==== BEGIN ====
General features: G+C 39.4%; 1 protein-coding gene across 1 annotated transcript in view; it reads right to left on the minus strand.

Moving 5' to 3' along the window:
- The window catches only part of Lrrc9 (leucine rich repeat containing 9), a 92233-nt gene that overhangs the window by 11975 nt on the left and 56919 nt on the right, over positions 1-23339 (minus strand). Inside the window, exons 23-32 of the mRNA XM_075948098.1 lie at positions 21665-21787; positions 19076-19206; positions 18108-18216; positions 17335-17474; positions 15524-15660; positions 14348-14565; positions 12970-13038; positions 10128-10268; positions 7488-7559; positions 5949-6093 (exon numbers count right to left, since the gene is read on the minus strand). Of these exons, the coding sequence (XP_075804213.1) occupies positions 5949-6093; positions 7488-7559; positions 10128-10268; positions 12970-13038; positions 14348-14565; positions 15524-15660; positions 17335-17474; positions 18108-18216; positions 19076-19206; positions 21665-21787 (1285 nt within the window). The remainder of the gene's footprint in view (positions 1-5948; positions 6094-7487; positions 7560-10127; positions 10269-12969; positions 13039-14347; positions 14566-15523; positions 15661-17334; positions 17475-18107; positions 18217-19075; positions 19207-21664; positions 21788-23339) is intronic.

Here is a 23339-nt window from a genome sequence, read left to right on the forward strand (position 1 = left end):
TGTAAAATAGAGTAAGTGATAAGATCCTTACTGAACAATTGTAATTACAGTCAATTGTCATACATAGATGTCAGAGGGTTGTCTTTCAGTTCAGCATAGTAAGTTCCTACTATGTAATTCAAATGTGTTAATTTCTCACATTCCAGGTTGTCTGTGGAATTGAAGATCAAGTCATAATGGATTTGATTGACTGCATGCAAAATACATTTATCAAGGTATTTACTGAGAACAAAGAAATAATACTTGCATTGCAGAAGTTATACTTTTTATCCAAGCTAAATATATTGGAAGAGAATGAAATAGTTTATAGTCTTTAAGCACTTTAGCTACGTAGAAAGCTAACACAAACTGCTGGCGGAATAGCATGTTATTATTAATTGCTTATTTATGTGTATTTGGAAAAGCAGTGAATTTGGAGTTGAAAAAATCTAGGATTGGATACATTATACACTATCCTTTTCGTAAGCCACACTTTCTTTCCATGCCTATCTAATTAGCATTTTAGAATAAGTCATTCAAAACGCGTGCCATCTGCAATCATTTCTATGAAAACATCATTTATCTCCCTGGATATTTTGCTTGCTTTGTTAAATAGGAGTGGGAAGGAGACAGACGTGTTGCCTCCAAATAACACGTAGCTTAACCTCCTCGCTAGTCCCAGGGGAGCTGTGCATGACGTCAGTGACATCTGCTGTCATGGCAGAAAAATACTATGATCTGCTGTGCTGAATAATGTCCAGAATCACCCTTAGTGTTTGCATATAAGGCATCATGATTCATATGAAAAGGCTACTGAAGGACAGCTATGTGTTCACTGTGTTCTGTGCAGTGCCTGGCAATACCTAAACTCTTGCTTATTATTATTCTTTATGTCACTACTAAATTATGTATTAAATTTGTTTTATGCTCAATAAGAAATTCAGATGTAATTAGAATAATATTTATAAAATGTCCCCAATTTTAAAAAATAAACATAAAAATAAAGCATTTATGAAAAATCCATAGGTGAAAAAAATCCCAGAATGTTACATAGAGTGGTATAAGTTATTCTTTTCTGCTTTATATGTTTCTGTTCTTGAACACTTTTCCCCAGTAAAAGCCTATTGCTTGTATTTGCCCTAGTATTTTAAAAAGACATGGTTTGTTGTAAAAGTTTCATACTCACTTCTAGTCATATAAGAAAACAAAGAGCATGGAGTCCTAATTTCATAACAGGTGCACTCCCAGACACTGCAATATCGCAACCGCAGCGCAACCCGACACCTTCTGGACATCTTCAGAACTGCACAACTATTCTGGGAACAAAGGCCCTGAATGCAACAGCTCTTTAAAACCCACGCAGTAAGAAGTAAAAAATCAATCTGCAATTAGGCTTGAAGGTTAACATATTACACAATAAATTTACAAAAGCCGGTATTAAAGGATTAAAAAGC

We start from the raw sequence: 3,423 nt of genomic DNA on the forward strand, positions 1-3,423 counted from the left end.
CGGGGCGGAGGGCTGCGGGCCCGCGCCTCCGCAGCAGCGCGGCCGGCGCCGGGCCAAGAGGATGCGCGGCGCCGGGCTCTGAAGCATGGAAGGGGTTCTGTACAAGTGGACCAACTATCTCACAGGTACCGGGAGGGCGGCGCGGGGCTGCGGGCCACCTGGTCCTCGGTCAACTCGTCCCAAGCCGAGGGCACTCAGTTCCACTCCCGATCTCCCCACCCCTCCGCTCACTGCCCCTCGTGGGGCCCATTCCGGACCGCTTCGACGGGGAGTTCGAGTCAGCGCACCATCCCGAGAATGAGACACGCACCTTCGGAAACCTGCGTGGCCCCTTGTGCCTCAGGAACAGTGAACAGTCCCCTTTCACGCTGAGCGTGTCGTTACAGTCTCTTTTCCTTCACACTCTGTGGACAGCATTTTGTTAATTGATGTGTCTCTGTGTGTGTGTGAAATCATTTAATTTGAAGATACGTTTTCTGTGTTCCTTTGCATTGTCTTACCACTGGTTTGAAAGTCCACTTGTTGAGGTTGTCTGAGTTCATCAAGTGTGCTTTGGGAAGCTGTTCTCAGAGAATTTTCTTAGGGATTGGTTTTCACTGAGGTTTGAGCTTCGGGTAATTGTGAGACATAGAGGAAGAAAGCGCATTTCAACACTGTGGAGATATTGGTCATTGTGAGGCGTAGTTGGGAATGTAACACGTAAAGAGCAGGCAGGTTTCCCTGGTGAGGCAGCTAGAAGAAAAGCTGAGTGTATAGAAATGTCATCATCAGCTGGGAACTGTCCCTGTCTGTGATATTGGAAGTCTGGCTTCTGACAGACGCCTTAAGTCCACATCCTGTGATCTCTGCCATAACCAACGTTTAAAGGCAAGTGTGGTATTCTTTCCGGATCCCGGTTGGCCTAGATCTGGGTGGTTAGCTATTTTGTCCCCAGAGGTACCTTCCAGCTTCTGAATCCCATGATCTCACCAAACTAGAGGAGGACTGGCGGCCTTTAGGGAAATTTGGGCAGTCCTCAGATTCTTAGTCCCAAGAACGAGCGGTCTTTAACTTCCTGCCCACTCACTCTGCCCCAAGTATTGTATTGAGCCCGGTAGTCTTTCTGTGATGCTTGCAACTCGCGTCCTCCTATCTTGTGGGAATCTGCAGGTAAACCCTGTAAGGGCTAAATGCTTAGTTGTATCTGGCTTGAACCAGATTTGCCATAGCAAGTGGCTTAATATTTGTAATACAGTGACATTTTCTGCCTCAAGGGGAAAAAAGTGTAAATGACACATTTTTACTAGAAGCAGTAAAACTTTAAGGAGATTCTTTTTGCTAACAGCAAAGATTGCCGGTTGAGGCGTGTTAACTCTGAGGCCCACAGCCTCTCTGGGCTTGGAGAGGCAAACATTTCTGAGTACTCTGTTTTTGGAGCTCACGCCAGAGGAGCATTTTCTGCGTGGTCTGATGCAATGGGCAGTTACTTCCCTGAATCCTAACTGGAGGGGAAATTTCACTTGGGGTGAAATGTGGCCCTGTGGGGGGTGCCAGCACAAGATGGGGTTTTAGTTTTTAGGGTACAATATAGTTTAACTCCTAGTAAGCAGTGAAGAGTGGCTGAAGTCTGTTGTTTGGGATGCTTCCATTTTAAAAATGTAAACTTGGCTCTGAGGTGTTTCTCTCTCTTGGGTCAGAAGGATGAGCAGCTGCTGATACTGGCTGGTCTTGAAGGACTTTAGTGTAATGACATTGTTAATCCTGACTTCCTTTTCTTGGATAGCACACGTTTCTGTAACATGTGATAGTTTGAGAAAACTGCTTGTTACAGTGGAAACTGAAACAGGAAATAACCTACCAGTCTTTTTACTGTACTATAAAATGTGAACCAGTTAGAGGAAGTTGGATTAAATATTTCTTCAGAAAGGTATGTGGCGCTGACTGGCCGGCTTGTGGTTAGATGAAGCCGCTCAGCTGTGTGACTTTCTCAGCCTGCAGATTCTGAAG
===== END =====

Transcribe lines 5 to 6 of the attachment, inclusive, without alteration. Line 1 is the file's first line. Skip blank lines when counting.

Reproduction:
TGTAAAATAGAGTAAGTGATAAGATCCTTACTGAACAATTGTAATTACAGTCAATTGTCATACATAGATGTCAGAGGGTTGTCTTTCAGTTCAGCATAGTAAGTTCCTACTATGTAATTCAAATGTGTTAATTTCTCACATTCCAGGTTGTCTGTGGAATTGAAGATCAAGTCATAATGGATTTGATTGACTGCATGCAAAATACATTTATCAAGGTATTTACTGAGAACAAAGAAATAATACTTGCATTGCAGAAGTTATACTTTTTATCCAAGCTAAATATATTGGAAGAGAATGAAATAGTTTATAGTCTTTAAGCACTTTAGCTACGTAGAAAGCTAACACAAACTGCTGGCGGAATAGCATGTTATTATTAATTGCTTATTTATGTGTATTTGGAAAAGCAGTGAATTTGGAGTTGAAAAAATCTAGGATTGGATACATTATACACTATCCTTTTCGTAAGCCACACTTTCTTTCCATGCCTATCTAATTAGCATTTTAGAATAAGTCATTCAAAACGCGTGCCATCTGCAATCATTTCTATGAAAACATCATTTATCTCCCTGGATATTTTGCTTGCTTTGTTAAATAGGAGTGGGAAGGAGACAGACGTGTTGCCTCCAAATAACACGTAGCTTAACCTCCTCGCTAGTCCCAGGGGAGCTGTGCATGACGTCAGTGACATCTGCTGTCATGGCAGAAAAATACTATGATCTGCTGTGCTGAATAATGTCCAGAATCACCCTTAGTGTTTGCATATAAGGCATCATGATTCATATGAAAAGGCTACTGAAGGACAGCTATGTGTTCACTGTGTTCTGTGCAGTGCCTGGCAATACCTAAACTCTTGCTTATTATTATTCTTTATGTCACTACTAAATTATGTATTAAATTTGTTTTATGCTCAATAAGAAATTCAGATGTAATTAGAATAATATTTATAAAATGTCCCCAATTTTAAAAAATAAACATAAAAATAAAGCATTTATGAAAAATCCATAGGTGAAAAAAATCCCAGAATGTTACATAGAGTGGTATAAGTTATTCTTTTCTGCTTTATATGTTTCTGTTCTTGAACACTTTTCCCCAGTAAAAGCCTATTGCTTGTATTTGCCCTAGTATTTTAAAAAGACATGGTTTGTTGTAAAAGTTTCATACTCACTTCTAGTCATATAAGAAAACAAAGAGCATGGAGTCCTAATTTCATAACAGGTGCACTCCCAGACACTGCAATATCGCAACCGCAGCGCAACCCGACACCTTCTGGACATCTTCAGAACTGCACAACTATTCTGGGAACAAAGGCCCTGAATGCAACAGCTCTTTAAAACCCACGCAGTAAGAAGTAAAAAATCAATCTGCAATTAGGCTTGAAGGTTAACATATTACACAATAAATTTACAAAAGCCGGTATTAAAGGATTAAAAAGC

We start from the raw sequence: 3,423 nt of genomic DNA on the forward strand, positions 1-3,423 counted from the left end.